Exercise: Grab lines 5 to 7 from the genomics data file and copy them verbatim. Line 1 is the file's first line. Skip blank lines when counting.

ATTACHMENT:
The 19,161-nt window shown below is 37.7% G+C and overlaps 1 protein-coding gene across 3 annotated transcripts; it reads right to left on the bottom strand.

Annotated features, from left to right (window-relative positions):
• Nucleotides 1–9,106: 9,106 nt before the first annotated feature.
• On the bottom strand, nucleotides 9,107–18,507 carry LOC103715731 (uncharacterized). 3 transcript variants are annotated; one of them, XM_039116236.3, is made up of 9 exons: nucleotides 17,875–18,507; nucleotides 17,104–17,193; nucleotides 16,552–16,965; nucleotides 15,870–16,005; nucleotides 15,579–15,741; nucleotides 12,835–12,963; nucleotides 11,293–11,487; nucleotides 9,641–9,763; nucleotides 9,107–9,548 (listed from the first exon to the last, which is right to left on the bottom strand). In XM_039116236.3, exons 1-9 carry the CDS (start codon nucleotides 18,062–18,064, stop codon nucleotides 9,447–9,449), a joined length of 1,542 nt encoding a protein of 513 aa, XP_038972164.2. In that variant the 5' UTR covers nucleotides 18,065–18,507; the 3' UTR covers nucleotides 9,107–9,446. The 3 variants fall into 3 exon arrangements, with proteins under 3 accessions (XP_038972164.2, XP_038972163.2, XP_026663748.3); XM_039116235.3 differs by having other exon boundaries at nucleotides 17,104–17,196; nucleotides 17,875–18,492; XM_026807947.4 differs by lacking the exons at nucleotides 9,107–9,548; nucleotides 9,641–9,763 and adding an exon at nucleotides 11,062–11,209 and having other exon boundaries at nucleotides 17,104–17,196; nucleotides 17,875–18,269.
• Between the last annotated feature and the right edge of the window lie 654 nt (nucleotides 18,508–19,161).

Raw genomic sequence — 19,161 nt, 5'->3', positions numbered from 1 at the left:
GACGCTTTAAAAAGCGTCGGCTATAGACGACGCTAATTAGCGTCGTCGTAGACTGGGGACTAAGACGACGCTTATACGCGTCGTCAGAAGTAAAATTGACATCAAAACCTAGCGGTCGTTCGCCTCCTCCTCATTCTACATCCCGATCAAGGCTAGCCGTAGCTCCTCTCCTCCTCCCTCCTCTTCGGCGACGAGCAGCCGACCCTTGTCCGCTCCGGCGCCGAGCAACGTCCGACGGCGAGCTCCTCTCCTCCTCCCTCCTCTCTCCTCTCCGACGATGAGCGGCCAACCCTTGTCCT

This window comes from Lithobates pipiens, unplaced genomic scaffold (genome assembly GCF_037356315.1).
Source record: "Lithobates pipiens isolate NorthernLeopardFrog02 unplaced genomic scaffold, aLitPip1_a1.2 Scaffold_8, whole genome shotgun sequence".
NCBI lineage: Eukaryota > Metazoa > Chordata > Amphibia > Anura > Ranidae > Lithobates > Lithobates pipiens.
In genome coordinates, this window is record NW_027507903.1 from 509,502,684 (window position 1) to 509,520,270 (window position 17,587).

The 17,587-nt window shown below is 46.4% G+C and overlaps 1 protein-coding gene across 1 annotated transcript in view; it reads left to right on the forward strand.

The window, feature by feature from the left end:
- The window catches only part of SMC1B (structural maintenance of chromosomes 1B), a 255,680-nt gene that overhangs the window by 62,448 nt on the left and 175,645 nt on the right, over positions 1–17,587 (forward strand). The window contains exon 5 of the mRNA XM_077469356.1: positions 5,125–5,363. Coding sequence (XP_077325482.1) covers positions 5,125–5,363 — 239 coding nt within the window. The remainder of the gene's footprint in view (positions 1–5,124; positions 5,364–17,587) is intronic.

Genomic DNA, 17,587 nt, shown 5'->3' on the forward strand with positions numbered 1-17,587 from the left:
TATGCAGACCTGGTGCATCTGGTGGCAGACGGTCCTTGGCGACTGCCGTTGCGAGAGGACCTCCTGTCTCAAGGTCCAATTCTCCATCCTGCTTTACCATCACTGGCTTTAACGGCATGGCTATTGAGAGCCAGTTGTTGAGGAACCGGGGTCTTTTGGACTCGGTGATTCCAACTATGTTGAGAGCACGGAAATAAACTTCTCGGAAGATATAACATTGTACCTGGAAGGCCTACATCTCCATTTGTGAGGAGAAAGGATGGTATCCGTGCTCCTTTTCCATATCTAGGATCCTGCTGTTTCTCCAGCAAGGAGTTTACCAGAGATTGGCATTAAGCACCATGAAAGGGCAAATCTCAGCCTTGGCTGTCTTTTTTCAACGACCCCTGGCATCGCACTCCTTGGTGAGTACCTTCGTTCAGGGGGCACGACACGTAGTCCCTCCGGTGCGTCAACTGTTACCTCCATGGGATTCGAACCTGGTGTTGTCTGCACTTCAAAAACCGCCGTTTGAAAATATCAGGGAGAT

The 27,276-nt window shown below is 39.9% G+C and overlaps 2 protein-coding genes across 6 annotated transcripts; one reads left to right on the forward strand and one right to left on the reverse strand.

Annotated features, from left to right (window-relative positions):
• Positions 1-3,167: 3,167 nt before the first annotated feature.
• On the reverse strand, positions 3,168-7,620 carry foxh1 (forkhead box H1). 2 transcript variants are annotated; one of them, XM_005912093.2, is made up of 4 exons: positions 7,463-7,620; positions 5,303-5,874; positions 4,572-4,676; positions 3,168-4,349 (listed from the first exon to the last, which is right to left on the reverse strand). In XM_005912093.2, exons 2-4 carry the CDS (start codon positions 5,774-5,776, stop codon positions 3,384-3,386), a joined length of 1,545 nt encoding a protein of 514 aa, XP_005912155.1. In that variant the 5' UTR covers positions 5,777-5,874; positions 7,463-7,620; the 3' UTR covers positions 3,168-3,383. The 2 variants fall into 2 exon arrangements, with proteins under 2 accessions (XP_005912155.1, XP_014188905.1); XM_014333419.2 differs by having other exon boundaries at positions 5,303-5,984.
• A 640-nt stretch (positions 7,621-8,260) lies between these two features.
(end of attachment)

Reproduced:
• Between the last annotated feature and the right edge of the window lie 654 nt (nucleotides 18,508–19,161).

Raw genomic sequence — 19,161 nt, 5'->3', positions numbered from 1 at the left:
GACGCTTTAAAAAGCGTCGGCTATAGACGACGCTAATTAGCGTCGTCGTAGACTGGGGACTAAGACGACGCTTATACGCGTCGTCAGAAGTAAAATTGACATCAAAACCTAGCGGTCGTTCGCCTCCTCCTCATTCTACATCCCGATCAAGGCTAGCCGTAGCTCCTCTCCTCCTCCCTCCTCTTCGGCGACGAGCAGCCGACCCTTGTCCGCTCCGGCGCCGAGCAACGTCCGACGGCGAGCTCCTCTCCTCCTCCCTCCTCTCTCCTCTCCGACGATGAGCGGCCAACCCTTGTCCT